Application Lifecycle Management (ALM): Bridging Boundaries
The key to a successful software company is its ability to satisfy customer needs, through the delivery of innovative and timely software solutions — this ease of workflow, can give the customer the competitive advantage.
Application Lifecycle Management (ALM) provides such solutions by addressing the overall alignment and synchronization of business goals and IT investment priorities. ALM relies on automation, integration and a coordinated approach to optimize the software development process and make the process seemless.
To maintain quality, organizations follow defined processes like planning, designing, developing/configuring, testing, deploying, operating, and optimizing business applications to improve lifecycle collaboration and software development efficiency.
Application Lifecycle Management (ALM) is not a new term in software development; it describes the application development pipeline that starts with the initial idea, followed by a series of activities that are executed often in rapid iteration throughout the application’s life.
For nimble software companies, creating something new and unique has always been a compelling goal and a way to achieve a competitive advantage. To do this one must have a cumulative and sustainable plan. Every new application is astoundingly complex and to maintain its utility, teams must overcome lots of challenges, including time constraints, limited resources and limited budgets all while maintaining quality output. A solution to this dilemma is to improve lifecycle collaboration with ALM.
ALM, acts as a bridge that holds the development Life Cycle together. ALM as a methodology category that began with source control tools, but with the growth of software development process, different types of tools have been added to the ALM space.
When implementing ALM, it is pivotal to pick the right lifecycle management tools. But picking the best point tools must not be the only focus; the focus should really be how these tools integrate to achieve the end result.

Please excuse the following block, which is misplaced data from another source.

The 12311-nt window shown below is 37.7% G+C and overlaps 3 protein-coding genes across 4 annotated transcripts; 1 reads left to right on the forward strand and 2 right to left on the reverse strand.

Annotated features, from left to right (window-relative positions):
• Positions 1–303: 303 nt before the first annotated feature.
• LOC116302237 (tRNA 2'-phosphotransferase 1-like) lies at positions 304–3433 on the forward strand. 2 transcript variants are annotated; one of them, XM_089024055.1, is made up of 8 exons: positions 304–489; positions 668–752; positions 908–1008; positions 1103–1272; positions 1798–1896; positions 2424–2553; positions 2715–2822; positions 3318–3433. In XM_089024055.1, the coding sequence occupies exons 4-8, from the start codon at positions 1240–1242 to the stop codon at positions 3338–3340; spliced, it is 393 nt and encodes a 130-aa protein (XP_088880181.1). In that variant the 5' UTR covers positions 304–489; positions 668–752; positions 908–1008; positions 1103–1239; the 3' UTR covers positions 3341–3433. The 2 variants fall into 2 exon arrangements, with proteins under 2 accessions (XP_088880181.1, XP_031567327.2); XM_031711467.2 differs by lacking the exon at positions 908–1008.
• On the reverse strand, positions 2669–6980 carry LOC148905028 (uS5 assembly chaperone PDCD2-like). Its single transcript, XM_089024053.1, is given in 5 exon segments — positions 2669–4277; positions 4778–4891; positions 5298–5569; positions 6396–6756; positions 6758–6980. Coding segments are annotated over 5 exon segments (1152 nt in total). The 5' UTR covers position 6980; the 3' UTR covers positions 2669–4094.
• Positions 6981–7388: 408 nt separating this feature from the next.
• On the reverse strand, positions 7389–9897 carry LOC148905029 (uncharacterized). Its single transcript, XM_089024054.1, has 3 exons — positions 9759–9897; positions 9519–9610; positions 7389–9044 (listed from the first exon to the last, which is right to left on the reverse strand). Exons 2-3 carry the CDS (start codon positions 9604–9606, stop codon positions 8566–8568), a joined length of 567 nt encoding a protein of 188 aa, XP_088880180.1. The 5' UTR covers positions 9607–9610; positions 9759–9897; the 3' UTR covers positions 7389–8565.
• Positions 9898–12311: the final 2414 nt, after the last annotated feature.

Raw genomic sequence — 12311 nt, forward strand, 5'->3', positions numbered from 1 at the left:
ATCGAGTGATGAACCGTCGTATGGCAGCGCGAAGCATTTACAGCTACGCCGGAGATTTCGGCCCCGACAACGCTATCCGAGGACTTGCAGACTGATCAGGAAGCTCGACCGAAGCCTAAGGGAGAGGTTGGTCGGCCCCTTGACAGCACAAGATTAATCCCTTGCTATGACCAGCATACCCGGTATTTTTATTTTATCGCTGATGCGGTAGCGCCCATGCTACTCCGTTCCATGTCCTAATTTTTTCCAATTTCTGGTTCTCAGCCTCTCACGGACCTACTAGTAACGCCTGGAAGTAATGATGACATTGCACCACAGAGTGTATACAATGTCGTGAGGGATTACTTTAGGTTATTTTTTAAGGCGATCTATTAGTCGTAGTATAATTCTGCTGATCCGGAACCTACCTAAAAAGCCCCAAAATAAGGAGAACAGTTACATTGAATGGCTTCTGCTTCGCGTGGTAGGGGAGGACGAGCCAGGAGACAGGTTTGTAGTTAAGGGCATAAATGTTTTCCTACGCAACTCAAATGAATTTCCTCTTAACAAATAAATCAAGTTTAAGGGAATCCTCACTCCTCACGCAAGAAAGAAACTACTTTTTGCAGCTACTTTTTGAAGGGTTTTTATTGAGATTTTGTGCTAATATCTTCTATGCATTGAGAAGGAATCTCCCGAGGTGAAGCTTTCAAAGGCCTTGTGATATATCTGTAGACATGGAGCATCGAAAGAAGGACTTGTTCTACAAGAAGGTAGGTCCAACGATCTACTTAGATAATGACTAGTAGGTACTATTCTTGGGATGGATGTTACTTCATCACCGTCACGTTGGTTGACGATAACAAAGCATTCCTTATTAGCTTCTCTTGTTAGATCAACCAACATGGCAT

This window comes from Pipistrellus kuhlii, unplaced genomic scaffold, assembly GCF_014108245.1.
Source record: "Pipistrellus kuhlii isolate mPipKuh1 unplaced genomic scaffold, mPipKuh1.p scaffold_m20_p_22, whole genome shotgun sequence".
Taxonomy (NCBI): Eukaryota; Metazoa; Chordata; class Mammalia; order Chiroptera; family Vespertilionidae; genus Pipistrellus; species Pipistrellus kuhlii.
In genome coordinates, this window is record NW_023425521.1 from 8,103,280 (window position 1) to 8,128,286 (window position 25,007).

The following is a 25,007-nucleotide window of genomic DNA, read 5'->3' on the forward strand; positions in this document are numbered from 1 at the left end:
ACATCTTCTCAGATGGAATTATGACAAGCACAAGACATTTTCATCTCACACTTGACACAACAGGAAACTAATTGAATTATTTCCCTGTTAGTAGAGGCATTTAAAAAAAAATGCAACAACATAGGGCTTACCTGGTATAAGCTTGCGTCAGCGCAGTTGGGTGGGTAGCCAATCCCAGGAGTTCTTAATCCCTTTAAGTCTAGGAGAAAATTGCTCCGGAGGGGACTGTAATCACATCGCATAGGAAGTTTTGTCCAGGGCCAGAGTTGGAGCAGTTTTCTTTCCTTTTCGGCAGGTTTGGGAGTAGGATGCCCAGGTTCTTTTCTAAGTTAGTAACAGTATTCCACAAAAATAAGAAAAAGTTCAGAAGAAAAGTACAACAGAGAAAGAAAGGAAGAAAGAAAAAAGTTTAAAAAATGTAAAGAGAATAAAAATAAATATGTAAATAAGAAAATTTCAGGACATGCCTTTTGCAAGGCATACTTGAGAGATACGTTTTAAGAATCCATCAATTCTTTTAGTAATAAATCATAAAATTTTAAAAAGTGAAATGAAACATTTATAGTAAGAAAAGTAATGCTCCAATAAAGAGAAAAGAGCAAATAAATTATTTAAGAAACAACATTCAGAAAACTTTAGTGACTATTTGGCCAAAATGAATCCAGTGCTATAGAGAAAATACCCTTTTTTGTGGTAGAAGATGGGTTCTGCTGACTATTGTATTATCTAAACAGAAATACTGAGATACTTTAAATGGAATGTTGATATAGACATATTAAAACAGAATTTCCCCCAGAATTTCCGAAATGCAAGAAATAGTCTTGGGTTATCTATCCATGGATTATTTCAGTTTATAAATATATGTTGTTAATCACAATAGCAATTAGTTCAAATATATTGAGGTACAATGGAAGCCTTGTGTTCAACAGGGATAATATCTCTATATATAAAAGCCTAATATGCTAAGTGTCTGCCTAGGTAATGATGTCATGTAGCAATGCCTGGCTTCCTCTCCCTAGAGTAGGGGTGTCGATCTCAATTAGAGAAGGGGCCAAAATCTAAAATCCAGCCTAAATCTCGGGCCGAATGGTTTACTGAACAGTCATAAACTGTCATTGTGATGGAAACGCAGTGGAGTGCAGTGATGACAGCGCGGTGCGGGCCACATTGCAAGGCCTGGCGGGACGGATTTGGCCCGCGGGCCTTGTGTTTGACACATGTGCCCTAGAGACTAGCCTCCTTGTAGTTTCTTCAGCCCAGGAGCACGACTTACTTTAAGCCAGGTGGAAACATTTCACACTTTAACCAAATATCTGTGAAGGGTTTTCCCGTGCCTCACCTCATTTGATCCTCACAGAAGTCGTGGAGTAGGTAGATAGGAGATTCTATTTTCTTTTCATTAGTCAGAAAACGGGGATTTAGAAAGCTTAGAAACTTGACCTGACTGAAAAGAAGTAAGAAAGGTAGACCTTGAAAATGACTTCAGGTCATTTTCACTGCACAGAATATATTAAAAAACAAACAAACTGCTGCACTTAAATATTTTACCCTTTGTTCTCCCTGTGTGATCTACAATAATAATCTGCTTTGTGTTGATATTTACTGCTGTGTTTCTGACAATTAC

The main purpose for using an ALM platform is to:
- Successfully execute a project according to plan and to gain control over the project
- Bridge the gap between team members and stakeholders across the enterprise
- Provide full traceability of all development artifacts
- Minimize rework through collaboration, workflow and process automation
- Support Agile and non-Agile (where applicable) software development processes
- Provide a common platform for security and management
Simply, it is balancing ALL phases of the application lifecycle in and secure platform and providing full traceability across all software artifacts.
There are two basic approaches for an ALM framework. The first approach is to congregate ALM tools and integrate them to build a customized ALM platform tailored to requirements. The second approach is to install a full-fledged pre-packaged ALM platform that is fully extensible.
Which method of approach to follow depends on an enterprise’s unique requirements; nonetheless, there are a few guidelines that should be taken into consideration when picking the approach.
The best approach is all about selecting the right set of tools or integrated platform that will remove the major bottlenecks and inefficiencies in the overall software development process. The main concern here is integration cost and speed of delivery. Even though assembling a set of tools may promise more flexibility to support the organization’s ALM process, the cost of integration needs to be taken into consideration for building the required ALM framework. Also, adjusting the process over time may be cost prohibitive or simply too slow.
With the acceleration of release cycles and the constant demand for high quality software, the need for ALM tools has grown significantly, especially in the age of Agile. Choosing the right ALM tool will help enterprises increase enterprise collaboration and eliminate the inefficiencies in the software development process.
A good enterprise ALM platform must cover at minimum the following components:
- Requirement management
- Build and test management
- Project management
- Issue management
- Change management
- Release management
- Iteration management
- Collaboration management
Learn more about ALM methodologies by visiting http://www.collab.net/products/teamforge